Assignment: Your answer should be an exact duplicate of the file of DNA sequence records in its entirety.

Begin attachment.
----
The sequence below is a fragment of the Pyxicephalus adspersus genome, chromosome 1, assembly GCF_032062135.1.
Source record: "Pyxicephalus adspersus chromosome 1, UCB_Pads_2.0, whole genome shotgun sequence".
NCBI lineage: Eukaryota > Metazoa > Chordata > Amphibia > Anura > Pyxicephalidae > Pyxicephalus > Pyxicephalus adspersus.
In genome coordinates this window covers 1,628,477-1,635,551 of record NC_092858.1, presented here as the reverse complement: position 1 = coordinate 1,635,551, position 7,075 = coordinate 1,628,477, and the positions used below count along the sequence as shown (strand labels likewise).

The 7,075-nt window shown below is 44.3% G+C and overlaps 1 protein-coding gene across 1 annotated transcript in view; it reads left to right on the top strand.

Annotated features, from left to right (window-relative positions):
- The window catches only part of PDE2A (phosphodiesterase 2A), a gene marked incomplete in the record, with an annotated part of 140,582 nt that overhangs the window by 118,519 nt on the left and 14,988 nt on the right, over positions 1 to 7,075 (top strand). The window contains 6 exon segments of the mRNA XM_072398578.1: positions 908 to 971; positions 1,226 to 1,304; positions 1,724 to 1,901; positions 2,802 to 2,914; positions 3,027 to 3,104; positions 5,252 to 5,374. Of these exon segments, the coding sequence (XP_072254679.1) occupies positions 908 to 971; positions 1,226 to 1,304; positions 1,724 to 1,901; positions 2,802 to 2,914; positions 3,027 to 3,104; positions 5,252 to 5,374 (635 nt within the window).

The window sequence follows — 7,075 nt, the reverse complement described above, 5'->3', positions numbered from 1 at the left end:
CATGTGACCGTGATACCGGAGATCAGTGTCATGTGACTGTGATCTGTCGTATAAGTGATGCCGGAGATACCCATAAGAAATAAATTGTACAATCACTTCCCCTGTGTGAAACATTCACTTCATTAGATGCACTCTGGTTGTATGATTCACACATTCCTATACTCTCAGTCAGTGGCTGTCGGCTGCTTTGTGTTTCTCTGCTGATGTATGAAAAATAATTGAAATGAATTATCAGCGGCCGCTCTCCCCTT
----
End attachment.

The sequence below is a fragment of the Pyxicephalus adspersus genome, chromosome 1, assembly GCF_032062135.1.
Source record: "Pyxicephalus adspersus chromosome 1, UCB_Pads_2.0, whole genome shotgun sequence".
NCBI lineage: Eukaryota > Metazoa > Chordata > Amphibia > Anura > Pyxicephalidae > Pyxicephalus > Pyxicephalus adspersus.
In genome coordinates this window covers 1,628,477-1,635,551 of record NC_092858.1, presented here as the reverse complement: position 1 = coordinate 1,635,551, position 7,075 = coordinate 1,628,477, and the positions used below count along the sequence as shown (strand labels likewise).

The 7,075-nt window shown below is 44.3% G+C and overlaps 1 protein-coding gene across 1 annotated transcript in view; it reads left to right on the top strand.

Annotated features, from left to right (window-relative positions):
- The window catches only part of PDE2A (phosphodiesterase 2A), a gene marked incomplete in the record, with an annotated part of 140,582 nt that overhangs the window by 118,519 nt on the left and 14,988 nt on the right, over positions 1 to 7,075 (top strand). The window contains 6 exon segments of the mRNA XM_072398578.1: positions 908 to 971; positions 1,226 to 1,304; positions 1,724 to 1,901; positions 2,802 to 2,914; positions 3,027 to 3,104; positions 5,252 to 5,374. Of these exon segments, the coding sequence (XP_072254679.1) occupies positions 908 to 971; positions 1,226 to 1,304; positions 1,724 to 1,901; positions 2,802 to 2,914; positions 3,027 to 3,104; positions 5,252 to 5,374 (635 nt within the window).

The window sequence follows — 7,075 nt, the reverse complement described above, 5'->3', positions numbered from 1 at the left end:
CATGTGACCGTGATACCGGAGATCAGTGTCATGTGACTGTGATCTGTCGTATAAGTGATGCCGGAGATACCCATAAGAAATAAATTGTACAATCACTTCCCCTGTGTGAAACATTCACTTCATTAGATGCACTCTGGTTGTATGATTCACACATTCCTATACTCTCAGTCAGTGGCTGTCGGCTGCTTTGTGTTTCTCTGCTGATGTATGAAAAATAATTGAAATGAATTATCAGCGGCCGCTCTCCCCTT